One day, four carts, three guys, one 1973 Volkswagen Baja Bug: it was a quest to find the best halal cart chicken and rice in New York City.
Let me start with outlining the basic details of the trip, inspired by me saying that Halal Guys is the best halal cart in NYC and Jalopnik readers telling me I am a brain dead slob who couldn't tell chicken and rice (unarguably the best street food/drunk food in New York) from trash McDonalds peeled off the Bowery subway station floor. Well, they didn't say all that, but they did tell me three places that were supposedly better than Halal Guys. Naturally, I had to test their claims.
Here are the four spots:
- Sammy's Halal in Jackson Heights, Queens
- King of Falafel and Shawarma in Astoria, Queens
- Tony Dragonas in Midtown, Manhattan
- Halal Guys in Midtown, Manhattan
On Saturday, the 8th of February 2014, my brother Jacob, my friend Adam, and I crammed into my 1973 Baja Bug and set off for Queens for a four-hour escapade of meat sweats and chili tears.
What we found out was that there isn't a clear best/worst ranking of these four spots. Each of the interpretations were different enough that they can't really be set in a ranked order. That's not to say I didn't have a favorite and a least favorite, but I'm getting ahead of myself. Here are the four, in order of when we ate them.
Location: 73rd and Broadway, Jackson Heights, Queens
Food: Chicken and Rice
Quality: Worth travelling for.
Holy shit this is excellent. Parking in Jackson Heights on a Saturday afternoon is a bitch and a half, with me spending a good fifteen minutes spinning my wheels in the one parking spot left within a few blocks. Seriously, I beach the Baja Bug on a huge chunk of ice, then spend the next fifteen minutes kicking snow, reversing, and grunting with no power steering. My brother tries to help by putting a piece of carboard under a back wheel, but the Baja shreds it like a wood chipper. I give up parked 45 degrees from the curb.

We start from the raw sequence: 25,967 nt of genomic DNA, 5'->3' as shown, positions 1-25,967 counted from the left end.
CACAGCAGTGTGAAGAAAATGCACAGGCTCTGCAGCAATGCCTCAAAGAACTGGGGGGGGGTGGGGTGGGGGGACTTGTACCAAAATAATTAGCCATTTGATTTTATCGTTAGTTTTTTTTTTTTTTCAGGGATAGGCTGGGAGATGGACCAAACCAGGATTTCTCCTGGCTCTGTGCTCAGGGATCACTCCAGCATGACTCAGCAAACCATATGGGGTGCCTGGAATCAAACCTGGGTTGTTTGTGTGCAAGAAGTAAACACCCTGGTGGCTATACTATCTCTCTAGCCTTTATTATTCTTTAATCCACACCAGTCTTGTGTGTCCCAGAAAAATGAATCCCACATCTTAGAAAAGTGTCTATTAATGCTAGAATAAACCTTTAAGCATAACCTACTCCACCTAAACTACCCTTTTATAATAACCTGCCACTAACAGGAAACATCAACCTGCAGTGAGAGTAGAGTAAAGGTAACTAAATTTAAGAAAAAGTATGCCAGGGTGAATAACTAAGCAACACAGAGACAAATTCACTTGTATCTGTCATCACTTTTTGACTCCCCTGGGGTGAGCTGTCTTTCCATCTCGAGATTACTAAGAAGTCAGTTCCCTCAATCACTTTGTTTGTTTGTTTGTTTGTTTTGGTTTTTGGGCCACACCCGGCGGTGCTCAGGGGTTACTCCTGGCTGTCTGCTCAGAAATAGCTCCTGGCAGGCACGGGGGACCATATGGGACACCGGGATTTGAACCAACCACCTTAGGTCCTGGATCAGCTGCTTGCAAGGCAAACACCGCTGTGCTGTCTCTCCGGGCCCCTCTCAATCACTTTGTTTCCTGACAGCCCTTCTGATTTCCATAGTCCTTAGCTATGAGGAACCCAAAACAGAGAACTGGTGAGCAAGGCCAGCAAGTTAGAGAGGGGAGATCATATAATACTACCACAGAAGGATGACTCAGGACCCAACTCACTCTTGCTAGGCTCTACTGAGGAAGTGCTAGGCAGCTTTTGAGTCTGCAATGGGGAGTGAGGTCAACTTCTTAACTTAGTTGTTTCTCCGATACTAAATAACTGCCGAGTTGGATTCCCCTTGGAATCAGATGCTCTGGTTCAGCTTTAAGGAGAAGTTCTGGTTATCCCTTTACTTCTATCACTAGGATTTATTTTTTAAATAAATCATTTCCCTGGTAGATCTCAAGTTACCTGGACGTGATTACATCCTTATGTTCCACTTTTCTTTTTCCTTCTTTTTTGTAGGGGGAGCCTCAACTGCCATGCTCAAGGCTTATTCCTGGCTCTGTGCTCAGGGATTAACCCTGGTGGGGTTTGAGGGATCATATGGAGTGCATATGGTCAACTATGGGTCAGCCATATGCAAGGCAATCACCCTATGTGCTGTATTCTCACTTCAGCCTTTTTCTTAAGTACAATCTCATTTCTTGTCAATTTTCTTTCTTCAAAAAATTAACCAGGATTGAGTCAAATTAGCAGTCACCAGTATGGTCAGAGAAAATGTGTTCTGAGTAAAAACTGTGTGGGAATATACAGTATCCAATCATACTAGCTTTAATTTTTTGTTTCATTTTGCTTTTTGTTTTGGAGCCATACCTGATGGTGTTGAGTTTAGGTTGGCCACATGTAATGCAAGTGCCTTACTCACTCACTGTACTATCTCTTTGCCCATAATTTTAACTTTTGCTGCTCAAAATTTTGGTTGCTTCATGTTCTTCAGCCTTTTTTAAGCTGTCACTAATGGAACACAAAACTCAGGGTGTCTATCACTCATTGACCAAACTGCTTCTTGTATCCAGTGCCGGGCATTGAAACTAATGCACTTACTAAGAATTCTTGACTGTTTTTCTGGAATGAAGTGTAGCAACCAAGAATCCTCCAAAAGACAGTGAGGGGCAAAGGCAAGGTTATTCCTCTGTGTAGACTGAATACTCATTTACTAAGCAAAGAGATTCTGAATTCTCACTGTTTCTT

At least parking a ways away means we have to walk through a bit of Jackson Heights to get to the stand and, well, the second-story travel agencies and half-dozen ethnic groceries we pass are a solid indicator for how good Sammy's is going to be.
There are two small carts, neither one has a line, and the food comes fast. There's a little pedestrian area right next to the carts, so we have a quiet place to eat across from the world-renowned, famously romantic Jackson Heights subway entrance.
The chicken is red. That's a good way of explaining that this doesn't taste exactly like the chicken and rice you get at three in the morning on 14th street. It's like a cross between tandoori chicken and shwarma.
And it is fantastic, completely deserving the stand's Vendy award. The chicken is so soft it shreds as you mix all the sauces together. The rice is the best I've ever had out of a cart. It's simple, cheap, and fast, but it's not greasy, all the ingredients seem fresh, and it's delicious. Sammy's approaches perfection.
Location: Broadway and 30th St, Astoria, Queens
Food: Chicken and Rice
Quality: The gourmet option.
The King of Falafel and Shawarma is very nearly in the shadow of the N/Q line and definitely feels like an Astoria place. You get a big portion, you get some weird tasting ingredients, and you get a strong statement of intent from the food.
The chicken and rice is more expensive than at Sammy's, but you get a ton more to eat. There's chicken and sauce piled so high you can't see the rice underneath. The salad on the side has lettuce, but also onion and pickles and pink pickled radish. A sizable piece of falafel is in there, too. The chicken looks absolutely fantastic sizzling on the grill, and it tastes distinctly like chicken, rather than just some kind of indeterminate meat.
What's interesting is the yellow sauce. It's a bit sour, lemony, and real thick. Combined with the pickles you could call it, if you were feeling pretentious, piquant.
It's delicious, and it deserves the Vendies awards it's gotten over the years. It's just not for everyone, and if you're just looking for that perfect execution of grimy street food, look elsewhere. If you want to try a gourmet, slightly loose take on the formula, it's excellent.